Wednesday, August 2, 2017

Looking for Book Art at SFMOMA

Within their website, the history of SFMOMA is slightly hidden. It opened in 1935 on the fourth floor of the War Memorial Veterans Building at Civic Center. I spent the most time there, in that building, in the 1980s, when I was a wandering art student. Their newer, bigger building that belonged just to them opened in its present location in 1995, and it expanded and re-opened in 2016, after being closed for three years for renovations and remodeling. All of this means I hadn't been there since 2013. We went on my birthday. The architecture feels much more open and lighter than the previous incarnations. I think it's a keeper.

It's also much bigger, which can be daunting, but just keep walking. Because it was a special exhibition with a timed entry, we visited the Edvard Munch show first. And fastest. It turned out he was a creepy dude who painted creepy paintings. I can take them individually, and many are so beautifully done, but whole rooms of works dealing with death and dying were too much for me, although obviously not for the crowds through which we navigated. His mother died when he was young and his sister died when she was a girl, so I can say that I do appreciate that death was on his mind.

After that, I began looking for book-related works that I could share with you. In the 2017 SECA Award show (SFMOMA's Society for the Encouragement of Contemporary Art), there were several lively artworks, but I found Sean McFarland's photographic work the closest to what I was looking for. He not only works with cyanotypes in the usual two-dimensional way, but creates little constructions as well. I liked this little (it was miniature) almost-tunnel book, and this little box. The wall text said he made a photogram of a moon into a bottle cap, but I must have missed that.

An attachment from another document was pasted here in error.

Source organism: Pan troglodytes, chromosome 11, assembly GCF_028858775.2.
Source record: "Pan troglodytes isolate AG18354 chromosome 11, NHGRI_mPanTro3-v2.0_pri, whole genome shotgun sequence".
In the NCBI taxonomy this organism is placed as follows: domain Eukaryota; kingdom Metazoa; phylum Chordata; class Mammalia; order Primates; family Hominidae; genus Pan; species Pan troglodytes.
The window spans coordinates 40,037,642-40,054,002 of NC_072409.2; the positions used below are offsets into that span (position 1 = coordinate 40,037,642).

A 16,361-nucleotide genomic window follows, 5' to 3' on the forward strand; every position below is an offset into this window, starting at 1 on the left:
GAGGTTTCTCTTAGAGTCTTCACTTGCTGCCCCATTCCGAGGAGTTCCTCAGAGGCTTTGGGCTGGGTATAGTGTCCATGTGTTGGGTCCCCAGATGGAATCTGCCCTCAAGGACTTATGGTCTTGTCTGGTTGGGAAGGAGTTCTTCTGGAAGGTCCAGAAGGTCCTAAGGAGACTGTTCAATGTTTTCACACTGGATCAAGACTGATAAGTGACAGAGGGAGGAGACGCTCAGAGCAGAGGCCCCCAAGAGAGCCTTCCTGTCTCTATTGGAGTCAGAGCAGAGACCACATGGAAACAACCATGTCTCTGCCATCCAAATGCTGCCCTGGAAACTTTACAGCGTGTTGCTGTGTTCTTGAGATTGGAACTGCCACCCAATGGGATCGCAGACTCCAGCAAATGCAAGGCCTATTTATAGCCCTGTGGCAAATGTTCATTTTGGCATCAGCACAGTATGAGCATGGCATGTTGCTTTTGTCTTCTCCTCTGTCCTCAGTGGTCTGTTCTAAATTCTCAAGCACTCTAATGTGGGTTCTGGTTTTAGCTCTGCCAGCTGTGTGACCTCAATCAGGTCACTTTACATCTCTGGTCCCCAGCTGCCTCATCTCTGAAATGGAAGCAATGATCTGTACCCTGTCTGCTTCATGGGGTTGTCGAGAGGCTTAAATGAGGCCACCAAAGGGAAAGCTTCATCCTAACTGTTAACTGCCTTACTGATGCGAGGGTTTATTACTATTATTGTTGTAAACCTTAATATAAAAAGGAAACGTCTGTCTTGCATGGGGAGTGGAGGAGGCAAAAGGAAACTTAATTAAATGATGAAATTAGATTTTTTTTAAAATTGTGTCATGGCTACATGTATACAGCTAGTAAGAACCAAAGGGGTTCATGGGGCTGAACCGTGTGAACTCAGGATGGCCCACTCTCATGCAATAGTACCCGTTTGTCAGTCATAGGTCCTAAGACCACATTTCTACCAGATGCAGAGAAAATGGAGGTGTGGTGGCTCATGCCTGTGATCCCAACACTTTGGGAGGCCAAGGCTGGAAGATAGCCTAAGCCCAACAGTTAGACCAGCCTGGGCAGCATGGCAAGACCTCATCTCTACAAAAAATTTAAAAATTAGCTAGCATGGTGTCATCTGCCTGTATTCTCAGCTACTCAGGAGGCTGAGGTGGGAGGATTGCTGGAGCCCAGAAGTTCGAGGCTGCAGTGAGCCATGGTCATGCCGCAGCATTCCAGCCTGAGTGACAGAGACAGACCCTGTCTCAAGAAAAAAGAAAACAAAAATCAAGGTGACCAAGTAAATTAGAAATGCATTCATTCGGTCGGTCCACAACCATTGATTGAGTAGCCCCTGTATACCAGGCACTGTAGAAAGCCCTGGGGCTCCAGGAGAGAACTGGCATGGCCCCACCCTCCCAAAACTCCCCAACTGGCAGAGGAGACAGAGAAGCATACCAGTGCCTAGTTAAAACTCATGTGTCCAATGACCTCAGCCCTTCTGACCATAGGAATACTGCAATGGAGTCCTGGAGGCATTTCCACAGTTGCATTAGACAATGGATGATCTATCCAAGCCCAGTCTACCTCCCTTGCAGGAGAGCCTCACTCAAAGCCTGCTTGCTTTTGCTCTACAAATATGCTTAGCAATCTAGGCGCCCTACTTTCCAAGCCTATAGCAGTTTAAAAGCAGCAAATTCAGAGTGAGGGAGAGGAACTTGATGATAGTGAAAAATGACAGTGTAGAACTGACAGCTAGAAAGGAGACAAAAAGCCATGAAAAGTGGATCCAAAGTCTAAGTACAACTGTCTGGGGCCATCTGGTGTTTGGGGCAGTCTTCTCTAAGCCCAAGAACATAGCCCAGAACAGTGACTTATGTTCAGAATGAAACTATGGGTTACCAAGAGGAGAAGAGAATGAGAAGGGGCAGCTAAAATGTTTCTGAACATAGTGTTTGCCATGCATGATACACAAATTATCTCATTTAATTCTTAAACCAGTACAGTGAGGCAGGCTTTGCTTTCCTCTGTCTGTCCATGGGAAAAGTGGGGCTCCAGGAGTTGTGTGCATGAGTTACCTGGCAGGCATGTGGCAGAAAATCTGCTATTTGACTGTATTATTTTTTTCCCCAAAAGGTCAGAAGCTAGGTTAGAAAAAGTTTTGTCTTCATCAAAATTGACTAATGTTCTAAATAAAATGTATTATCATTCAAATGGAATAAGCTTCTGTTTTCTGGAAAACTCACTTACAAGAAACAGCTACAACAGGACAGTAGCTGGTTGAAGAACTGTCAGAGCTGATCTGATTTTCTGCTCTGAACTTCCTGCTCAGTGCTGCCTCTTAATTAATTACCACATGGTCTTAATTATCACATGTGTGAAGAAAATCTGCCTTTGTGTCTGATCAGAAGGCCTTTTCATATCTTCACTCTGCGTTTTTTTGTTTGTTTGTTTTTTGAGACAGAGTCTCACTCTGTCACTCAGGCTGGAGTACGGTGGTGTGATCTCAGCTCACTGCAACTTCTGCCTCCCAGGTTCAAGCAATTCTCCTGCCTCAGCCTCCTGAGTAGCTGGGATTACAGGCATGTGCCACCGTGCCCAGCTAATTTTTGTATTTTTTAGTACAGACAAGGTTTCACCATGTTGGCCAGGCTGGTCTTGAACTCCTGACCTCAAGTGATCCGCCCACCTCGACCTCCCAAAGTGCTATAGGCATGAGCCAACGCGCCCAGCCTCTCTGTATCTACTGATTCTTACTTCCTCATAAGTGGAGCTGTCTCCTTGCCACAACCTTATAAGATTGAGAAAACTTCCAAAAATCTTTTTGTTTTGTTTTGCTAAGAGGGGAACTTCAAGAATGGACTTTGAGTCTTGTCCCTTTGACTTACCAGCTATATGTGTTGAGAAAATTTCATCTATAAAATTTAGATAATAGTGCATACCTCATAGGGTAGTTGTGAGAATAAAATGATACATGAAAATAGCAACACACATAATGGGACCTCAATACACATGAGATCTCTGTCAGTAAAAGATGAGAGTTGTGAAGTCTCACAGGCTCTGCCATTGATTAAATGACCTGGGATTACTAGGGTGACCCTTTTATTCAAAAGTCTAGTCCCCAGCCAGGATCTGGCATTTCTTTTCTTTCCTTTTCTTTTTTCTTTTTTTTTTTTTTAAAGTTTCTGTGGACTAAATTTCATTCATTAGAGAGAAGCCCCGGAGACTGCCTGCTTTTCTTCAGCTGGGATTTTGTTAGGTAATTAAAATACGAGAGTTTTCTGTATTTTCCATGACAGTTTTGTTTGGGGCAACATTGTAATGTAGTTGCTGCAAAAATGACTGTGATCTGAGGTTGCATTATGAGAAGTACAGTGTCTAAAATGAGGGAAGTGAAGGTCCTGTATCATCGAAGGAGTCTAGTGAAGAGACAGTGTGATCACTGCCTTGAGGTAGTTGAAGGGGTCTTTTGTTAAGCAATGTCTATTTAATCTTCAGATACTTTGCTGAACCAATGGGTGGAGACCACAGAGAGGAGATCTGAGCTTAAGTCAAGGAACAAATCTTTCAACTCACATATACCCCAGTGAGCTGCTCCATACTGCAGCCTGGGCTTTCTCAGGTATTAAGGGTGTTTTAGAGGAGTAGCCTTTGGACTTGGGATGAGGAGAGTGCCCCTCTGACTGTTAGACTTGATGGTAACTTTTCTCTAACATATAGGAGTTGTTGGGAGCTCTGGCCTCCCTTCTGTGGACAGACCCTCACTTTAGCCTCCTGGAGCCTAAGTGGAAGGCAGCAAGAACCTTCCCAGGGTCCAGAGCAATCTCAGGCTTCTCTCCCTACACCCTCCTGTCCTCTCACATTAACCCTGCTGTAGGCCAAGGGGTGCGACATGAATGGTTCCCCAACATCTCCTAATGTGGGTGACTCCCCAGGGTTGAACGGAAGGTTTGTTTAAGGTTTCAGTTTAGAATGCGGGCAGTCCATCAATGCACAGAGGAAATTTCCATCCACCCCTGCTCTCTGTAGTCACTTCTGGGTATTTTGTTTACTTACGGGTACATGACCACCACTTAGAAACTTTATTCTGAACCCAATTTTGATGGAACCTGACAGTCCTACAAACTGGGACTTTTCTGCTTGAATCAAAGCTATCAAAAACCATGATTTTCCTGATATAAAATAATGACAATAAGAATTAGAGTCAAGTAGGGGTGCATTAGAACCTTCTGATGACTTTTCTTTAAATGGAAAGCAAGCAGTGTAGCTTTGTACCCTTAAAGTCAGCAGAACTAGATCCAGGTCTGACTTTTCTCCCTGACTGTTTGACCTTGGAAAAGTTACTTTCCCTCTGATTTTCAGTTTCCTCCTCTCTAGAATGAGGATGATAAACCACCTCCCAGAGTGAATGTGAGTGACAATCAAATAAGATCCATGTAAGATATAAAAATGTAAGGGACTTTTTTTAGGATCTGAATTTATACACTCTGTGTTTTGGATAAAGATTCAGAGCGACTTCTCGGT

The website says he "reckons with the challenges of representing the landscape." In this series, the whole arrangement is far more interesting than just one framed piece. And this is the second area where the idea of the book enters the picture: these feel like pages, related imagery, sequence, with a sculptural element in how they are displayed. The works together make a new physical landscape.

Below: detail of an original photograph and its cyanotype version. In this case, I find the idea of variation on a photo in a different medium and with a different shape and format very appealing. One is traditional and centered. The other bleeds to the edge, among other things. Totally different feel as the blue one puts you off balance, has a definite relationship with the one next to it.